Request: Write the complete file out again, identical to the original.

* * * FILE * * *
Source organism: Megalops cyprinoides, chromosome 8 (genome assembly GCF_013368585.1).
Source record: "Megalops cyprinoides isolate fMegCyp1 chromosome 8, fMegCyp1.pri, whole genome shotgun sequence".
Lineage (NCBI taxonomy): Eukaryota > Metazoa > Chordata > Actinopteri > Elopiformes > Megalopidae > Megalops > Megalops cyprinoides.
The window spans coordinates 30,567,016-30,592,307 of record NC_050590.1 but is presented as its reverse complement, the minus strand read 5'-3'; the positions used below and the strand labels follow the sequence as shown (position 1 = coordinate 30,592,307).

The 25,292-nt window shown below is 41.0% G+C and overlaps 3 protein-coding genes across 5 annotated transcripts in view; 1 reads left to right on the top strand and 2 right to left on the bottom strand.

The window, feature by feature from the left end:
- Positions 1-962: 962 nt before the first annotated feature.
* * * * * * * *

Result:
Source organism: Megalops cyprinoides, chromosome 8 (genome assembly GCF_013368585.1).
Source record: "Megalops cyprinoides isolate fMegCyp1 chromosome 8, fMegCyp1.pri, whole genome shotgun sequence".
Lineage (NCBI taxonomy): Eukaryota > Metazoa > Chordata > Actinopteri > Elopiformes > Megalopidae > Megalops > Megalops cyprinoides.
The window spans coordinates 30,567,016-30,592,307 of record NC_050590.1 but is presented as its reverse complement, the minus strand read 5'-3'; the positions used below and the strand labels follow the sequence as shown (position 1 = coordinate 30,592,307).

The 25,292-nt window shown below is 41.0% G+C and overlaps 3 protein-coding genes across 5 annotated transcripts in view; 1 reads left to right on the top strand and 2 right to left on the bottom strand.

The window, feature by feature from the left end:
- Positions 1-962: 962 nt before the first annotated feature.